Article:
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Hoffnung, D251

First line:
Es reden und träumen die Menschen viel
First setting; first published in 1872
author of text

Schiller was one of the most important inspirational figures of Schubert’s early years. His lyrics were well suited to the stirring times of the Napoleonic Wars, for his works advocated action as much as contemplation, and countless young men took his patriotism to heart. The poet’s bracing lack of self-pity, his masculine determination and boundless determination made him a natural pioneer of Sturm und Drang. By 1815 it was well known that in later life he had backed away from the revolutionary ideals of his youth (his anti-tyrannical stance and early sympathy for the ideals of the French Revolution had made him seem subversive as a young man) and by 1815 his exhortations seemed conservative and old-fashioned enough to appeal to the Establishment. Moreover he was a patriot whose historical dramas told of the struggle of good against evil: in the great Piccolimini trilogy (Schubertians are familiar with the Thekla songs from Wallenstein) the public was transported to another period (during the Thirty Years’ War) when Germany was struggling for existence. Even Metternich approved of the poet whose status as a classic in Austria was confirmed by the authorised publication of a Viennese Schiller edition in 1809.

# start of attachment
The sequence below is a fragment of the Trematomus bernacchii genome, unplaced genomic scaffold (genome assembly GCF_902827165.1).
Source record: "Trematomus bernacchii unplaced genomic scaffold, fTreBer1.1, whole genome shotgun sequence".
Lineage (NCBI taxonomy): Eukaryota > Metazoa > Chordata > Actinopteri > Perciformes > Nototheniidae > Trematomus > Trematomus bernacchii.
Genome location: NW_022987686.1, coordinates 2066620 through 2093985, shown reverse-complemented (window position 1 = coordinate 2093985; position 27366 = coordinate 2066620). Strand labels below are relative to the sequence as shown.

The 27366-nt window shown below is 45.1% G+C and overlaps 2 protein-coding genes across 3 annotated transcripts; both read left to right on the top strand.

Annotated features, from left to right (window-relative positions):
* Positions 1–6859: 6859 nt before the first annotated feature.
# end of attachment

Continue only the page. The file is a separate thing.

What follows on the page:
This little song is a triumph of tuneful simplicity. Much less well-known than, say, Heidenröslein, the music has the same catchy inevitability that distinguishes the composer’s folksong-like Lieder. Schubert has scanned through the words of the first verse and found two images which are the clues to the character of the setting – ‘rennen’ (running) and ‘jagen’ (chasing, or literally, hunting). Accordingly the music runs in delightful ascending flights of fancy (not only in the tripping vocal line but also in the piano; note the little interlude after the first ‘Verbesserung’) and the chase after happiness is suggested by the accompaniment’s hunting horns echoing in alternating thirds and sixths, particularly in the penultimate bar of the postlude. For all its charm, however, this song is perhaps a little too lightweight to match the universal scope of Schiller’s sentiments. Schubert must have thought so too; he returned to the poem at a later date and made another setting of greater harmonic complexity (D637) which is less carefree and optimistic, more evocative of impossible dreams and aspirations than of breezy certainties. Nevertheless, who else but Schubert with his whole life ahead of him, and everything to live and hope for, could have composed such an open-hearted little gem?

from notes by Graham Johnson © 1994


Schubert: The Complete Songs
CDS44201/40Boxed set + book (at a special price) — Download only
Schubert: The Hyperion Schubert Edition, Vol. 20
CDJ33020Archive Service; also available on CDS44201/40


Track 24 on CDJ33020 [1'54] Archive Service; also available on CDS44201/40
Track 20 on CDS44201/40 CD8 [1'54] Boxed set + book (at a special price) — Download only

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